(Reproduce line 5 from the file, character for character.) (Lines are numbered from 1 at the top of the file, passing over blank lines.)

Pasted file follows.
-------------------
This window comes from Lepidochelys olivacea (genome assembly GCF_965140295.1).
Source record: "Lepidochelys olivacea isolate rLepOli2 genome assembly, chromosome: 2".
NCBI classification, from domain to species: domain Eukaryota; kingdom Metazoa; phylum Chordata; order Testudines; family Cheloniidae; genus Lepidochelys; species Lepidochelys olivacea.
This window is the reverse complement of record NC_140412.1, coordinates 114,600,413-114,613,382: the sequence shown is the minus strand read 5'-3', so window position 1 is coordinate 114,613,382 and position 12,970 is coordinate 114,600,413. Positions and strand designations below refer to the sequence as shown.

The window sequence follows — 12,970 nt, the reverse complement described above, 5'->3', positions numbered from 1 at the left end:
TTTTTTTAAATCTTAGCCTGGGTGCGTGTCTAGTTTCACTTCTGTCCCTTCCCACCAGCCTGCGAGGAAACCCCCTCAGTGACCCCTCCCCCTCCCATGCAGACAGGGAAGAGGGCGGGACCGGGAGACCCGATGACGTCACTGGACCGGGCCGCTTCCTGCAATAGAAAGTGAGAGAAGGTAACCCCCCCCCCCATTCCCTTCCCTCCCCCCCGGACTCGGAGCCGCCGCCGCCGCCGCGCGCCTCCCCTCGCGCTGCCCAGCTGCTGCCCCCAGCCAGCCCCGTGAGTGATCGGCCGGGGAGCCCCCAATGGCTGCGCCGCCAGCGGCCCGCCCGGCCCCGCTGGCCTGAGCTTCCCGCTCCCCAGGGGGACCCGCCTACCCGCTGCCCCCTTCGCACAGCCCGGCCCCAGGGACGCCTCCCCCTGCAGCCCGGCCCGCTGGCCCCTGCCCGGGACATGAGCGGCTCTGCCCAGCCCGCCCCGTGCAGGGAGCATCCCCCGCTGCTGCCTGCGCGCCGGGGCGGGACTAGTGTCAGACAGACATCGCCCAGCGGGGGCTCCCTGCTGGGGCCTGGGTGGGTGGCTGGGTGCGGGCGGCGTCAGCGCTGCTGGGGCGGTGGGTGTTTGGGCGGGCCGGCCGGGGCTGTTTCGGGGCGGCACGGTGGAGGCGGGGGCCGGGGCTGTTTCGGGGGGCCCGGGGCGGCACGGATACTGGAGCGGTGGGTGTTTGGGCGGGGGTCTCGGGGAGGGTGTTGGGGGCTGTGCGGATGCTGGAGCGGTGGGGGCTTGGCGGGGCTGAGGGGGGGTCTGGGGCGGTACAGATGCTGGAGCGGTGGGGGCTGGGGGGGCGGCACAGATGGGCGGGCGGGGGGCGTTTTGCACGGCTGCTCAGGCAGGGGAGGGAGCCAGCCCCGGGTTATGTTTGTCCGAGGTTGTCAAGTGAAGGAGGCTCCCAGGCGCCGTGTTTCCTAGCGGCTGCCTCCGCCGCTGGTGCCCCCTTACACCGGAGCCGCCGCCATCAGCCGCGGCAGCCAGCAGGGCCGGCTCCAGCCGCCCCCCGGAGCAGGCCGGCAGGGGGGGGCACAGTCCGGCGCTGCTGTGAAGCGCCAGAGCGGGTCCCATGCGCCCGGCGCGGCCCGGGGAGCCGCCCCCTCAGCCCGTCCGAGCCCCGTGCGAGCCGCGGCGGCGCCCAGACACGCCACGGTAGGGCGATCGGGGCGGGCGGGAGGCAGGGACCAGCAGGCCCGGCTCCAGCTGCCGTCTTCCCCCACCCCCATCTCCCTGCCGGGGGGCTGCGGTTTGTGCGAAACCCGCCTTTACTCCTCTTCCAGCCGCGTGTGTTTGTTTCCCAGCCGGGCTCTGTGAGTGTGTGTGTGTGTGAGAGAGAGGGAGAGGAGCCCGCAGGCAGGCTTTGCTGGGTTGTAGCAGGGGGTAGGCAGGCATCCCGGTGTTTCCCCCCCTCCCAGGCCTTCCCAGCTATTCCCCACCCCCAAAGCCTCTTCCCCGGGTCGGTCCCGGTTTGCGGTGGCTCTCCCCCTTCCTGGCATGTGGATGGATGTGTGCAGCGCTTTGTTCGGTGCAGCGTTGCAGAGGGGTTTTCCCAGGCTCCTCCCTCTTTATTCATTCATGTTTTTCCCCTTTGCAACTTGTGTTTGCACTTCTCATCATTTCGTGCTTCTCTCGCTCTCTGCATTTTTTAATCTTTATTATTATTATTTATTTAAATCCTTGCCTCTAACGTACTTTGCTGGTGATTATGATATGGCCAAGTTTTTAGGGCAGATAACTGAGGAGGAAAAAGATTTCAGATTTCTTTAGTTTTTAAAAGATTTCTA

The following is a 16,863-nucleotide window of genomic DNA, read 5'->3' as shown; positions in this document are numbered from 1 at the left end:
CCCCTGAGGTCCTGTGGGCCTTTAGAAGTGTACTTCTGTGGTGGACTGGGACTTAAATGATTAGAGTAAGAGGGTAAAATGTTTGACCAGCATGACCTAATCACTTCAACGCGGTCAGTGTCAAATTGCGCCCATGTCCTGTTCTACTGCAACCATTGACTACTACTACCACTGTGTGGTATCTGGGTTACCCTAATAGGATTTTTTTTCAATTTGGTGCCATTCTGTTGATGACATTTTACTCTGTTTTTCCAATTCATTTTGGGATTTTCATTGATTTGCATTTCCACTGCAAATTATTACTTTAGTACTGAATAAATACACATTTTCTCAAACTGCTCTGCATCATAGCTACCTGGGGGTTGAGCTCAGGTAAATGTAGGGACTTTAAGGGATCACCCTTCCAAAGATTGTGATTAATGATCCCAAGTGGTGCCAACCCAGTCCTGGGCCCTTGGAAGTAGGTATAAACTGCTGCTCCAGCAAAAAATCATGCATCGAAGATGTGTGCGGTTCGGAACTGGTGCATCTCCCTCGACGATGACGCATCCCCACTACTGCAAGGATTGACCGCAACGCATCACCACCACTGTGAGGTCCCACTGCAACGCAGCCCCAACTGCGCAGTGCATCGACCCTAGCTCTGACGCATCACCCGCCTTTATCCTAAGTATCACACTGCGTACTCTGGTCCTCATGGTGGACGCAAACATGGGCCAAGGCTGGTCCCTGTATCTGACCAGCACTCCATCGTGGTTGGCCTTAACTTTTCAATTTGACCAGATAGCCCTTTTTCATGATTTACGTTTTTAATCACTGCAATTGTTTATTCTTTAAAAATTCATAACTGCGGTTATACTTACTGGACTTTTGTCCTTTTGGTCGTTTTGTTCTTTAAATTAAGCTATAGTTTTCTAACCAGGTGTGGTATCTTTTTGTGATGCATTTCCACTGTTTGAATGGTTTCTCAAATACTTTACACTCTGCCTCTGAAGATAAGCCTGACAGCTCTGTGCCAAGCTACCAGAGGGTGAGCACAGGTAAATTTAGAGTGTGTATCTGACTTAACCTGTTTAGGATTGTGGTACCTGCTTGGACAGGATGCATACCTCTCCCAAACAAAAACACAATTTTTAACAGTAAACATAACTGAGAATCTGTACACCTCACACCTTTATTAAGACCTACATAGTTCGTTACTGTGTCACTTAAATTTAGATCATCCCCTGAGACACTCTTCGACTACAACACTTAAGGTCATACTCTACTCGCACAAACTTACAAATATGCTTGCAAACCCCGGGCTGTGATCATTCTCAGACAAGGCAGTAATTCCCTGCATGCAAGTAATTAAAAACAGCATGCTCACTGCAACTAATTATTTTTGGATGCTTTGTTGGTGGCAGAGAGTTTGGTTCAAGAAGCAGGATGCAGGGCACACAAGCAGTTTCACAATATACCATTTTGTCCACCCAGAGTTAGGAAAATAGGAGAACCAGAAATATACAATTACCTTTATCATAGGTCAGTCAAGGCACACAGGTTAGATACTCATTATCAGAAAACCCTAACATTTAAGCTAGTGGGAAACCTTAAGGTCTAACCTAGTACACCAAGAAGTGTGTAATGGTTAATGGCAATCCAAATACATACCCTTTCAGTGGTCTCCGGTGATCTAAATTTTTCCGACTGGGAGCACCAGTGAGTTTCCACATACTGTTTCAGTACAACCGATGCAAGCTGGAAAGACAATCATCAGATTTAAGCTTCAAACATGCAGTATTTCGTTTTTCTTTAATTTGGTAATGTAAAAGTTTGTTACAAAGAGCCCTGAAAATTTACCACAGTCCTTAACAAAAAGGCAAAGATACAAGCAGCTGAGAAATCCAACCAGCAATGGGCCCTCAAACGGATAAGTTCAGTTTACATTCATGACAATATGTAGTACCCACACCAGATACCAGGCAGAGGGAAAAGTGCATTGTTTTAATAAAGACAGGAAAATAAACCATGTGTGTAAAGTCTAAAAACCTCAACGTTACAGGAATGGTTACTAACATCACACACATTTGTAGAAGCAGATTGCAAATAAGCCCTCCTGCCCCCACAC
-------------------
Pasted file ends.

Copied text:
The window sequence follows — 12,970 nt, the reverse complement described above, 5'->3', positions numbered from 1 at the left end: